Butter Together: Everything old is new again


Amelia Plair

Amelia Plair



Amelia Plair



A couple years ago, Zack and I decided to stop giving our children gifts for Christmas. Sure, we still stuff stockings with lip balms and hair supplies, chocolates and an orange in the toe. But the piles of wrapped gifts became too much: too much to hunt down, too much to make equal, and honestly? Too much to pay for. 


Instead, we plan a family trip. Zack and I decide the location, and the girls find out where we will go on the day we celebrate Christmas.  


At first, we were afraid our kids would miss the trappings of the traditional American Christmas; where are the boxes, the bows, the piles of paper?  


What we have discovered, though, is that our kids love it. Our middle daughter, Zayley, recently told us that she plans to continue this tradition with her own kids if she has any. Not bad for a measure we took primarily to help us hang on to any shred of parental sanity we have remaining by the end of December. 


Theoretically, planning a trip allows us to spread out the financial burden of Christmas gift-giving over a longer period of time and pace ourselves accordingly. But let's be real here: those sales always suck me in anyway. (Curse you, month-long Black Friday deals!) 


That's why this time of year is perfect for "rubber" meals, where I can cook once and the main protein will bounce back and feed us a second time. I have this idea that some of these meals could feed us a third time, too. It doesn't usually work out that way for us, but your luck may be better than mine -- or your appetite, smaller. 


Cooking a whole chicken and using all the meat and carcass is probably the most basic of these types of recipes, but I also like using a pork loin for a little variety. These recipes will make a pork loin for the first night and fried rice the next.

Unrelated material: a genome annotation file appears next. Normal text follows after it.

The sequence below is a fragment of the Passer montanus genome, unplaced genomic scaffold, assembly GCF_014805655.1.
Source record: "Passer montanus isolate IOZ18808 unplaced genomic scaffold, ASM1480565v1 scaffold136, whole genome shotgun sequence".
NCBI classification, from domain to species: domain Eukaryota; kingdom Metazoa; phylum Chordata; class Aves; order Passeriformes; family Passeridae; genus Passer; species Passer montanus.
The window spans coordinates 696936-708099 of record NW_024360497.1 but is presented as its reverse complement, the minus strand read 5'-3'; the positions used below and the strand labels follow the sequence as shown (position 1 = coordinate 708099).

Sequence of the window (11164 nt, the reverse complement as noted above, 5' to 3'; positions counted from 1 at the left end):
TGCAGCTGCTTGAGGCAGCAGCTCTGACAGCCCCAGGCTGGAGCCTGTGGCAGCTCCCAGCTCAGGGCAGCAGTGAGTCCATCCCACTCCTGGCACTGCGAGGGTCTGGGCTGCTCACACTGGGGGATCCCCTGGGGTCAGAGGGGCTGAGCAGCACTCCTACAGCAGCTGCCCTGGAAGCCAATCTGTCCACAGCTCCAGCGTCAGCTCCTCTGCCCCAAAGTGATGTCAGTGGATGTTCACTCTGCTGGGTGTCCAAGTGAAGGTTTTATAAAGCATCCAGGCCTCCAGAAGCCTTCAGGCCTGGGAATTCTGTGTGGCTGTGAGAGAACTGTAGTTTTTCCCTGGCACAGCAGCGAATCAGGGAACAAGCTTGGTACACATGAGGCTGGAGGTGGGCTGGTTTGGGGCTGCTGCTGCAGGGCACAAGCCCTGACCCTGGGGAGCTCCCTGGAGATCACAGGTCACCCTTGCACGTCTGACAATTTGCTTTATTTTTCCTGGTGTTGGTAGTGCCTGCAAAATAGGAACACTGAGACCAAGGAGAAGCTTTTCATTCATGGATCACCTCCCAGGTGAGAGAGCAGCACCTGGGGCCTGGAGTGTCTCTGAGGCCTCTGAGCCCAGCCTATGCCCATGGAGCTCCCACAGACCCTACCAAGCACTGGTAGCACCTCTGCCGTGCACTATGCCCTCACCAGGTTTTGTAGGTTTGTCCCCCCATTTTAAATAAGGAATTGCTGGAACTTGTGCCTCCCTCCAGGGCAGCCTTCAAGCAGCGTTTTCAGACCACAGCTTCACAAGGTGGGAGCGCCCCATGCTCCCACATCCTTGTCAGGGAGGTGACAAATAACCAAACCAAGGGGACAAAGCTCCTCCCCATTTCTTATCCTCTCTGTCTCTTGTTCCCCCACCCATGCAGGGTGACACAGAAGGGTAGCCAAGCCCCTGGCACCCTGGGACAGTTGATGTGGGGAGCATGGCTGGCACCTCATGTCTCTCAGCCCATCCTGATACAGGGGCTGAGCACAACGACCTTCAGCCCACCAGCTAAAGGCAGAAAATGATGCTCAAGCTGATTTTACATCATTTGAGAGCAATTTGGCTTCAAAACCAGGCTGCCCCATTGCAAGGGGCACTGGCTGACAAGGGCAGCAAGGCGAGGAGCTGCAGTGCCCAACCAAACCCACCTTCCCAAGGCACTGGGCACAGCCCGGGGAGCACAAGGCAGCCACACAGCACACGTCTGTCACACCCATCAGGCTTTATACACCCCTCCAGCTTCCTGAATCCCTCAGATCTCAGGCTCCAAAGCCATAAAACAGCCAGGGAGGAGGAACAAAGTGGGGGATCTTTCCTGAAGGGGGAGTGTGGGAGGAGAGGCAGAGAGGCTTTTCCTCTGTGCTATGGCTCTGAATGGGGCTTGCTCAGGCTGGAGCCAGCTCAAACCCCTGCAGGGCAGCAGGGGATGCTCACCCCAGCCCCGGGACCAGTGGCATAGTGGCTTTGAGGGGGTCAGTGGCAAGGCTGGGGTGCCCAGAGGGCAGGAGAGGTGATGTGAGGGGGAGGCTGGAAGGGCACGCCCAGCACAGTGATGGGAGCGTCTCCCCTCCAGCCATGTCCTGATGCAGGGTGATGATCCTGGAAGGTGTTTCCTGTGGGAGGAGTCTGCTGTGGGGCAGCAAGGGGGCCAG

Amelia Plair is a mom and high school teacher in Starkville. Email reaches her at [email protected] 








Pork loin, trimmed of fat (The original recipe suggests a 3-pound loin. I get whatever is on sale.) 


1 tablespoon canola oil 


Salt and pepper, to taste (I use pink Himalayan sea salt) 


4 garlic cloves, minced (I use jarred, minced garlic) 


1/3 cup light brown sugar 


8 slices thick cut bacon 




  • The night before you intend to cook the loin, trim the extra fat. Place it in a slow cooker bag. Rub the loin down thoroughly with oil, salt, pepper, garlic, and sugar. (Full disclosure: I don't measure any of this except the brown sugar.)  


  • Wrap the loin as best you can with the bacon; drape it over if you must. Use a twist tie to keep the bag closed and place the whole shootin' match in the refrigerator overnight. (Note: you do not have to do this ahead of time, but the flavor of the meat will be better and your morning will be less stressful if you do.)  


  • The next day, place the bag in the slow-cooker and remove the twist tie. Place the lid on the slow cooker. Cook 4-5 hours on low if you used a 3-pound loin. If you have a temperature probe on your slow cooker, cook to an internal temperature of 145 F. When it's cooked, the bacon will still look limp and gross, so if you want a prettier presentation, broil the loin on a baking sheet in the oven for a few minutes. Serve with a green vegetable -- I like broccoli or zucchini -- and a huge pot of rice. Be sure to prepare enough rice to have leftovers for the next meal. 


    (Source: Adapted from dinnerthendessert.com) 








    3 tablespoons butter, divided 


    1/2 medium onion, chopped 


    2 teaspoons minced garlic 


    2 cups cooked cold rice 


    3 eggs 


    Salt and pepper, to taste 


    Frozen peas or leftover cooked vegetables, chopped fine 


    Leftover pork loin, chopped into bite-sized pieces 


    Soy sauce (or coconut aminos), to taste 




  • Melt 2 tablespoons butter over medium heat in a large skillet. Add chopped onion and cook a few minutes. Add garlic and cook, stirring constantly, for about a minute. Add cooked rice and stir to combine. Push rice mixture to the edges of the skillet.  


  • Place a tablespoon of butter in the middle of the skillet and allow it to melt. Crack eggs into the melted butter and sprinkle them with salt. Stir and cook eggs until they are about halfway set. Add vegetables, diced pork, and several shakes of soy sauce and mix everything together. Keep stirring until eggs are completely cooked through and the mixture is no longer shiny. Taste and add more salt, pepper, and soy sauce as needed. Enjoy! 


    Note: this recipe is very forgiving and is really just a basic recipe of proportions. I usually go heavy on the egg and light on the rice. 


    (Source: Adapted from hillbillyhousewife.com)



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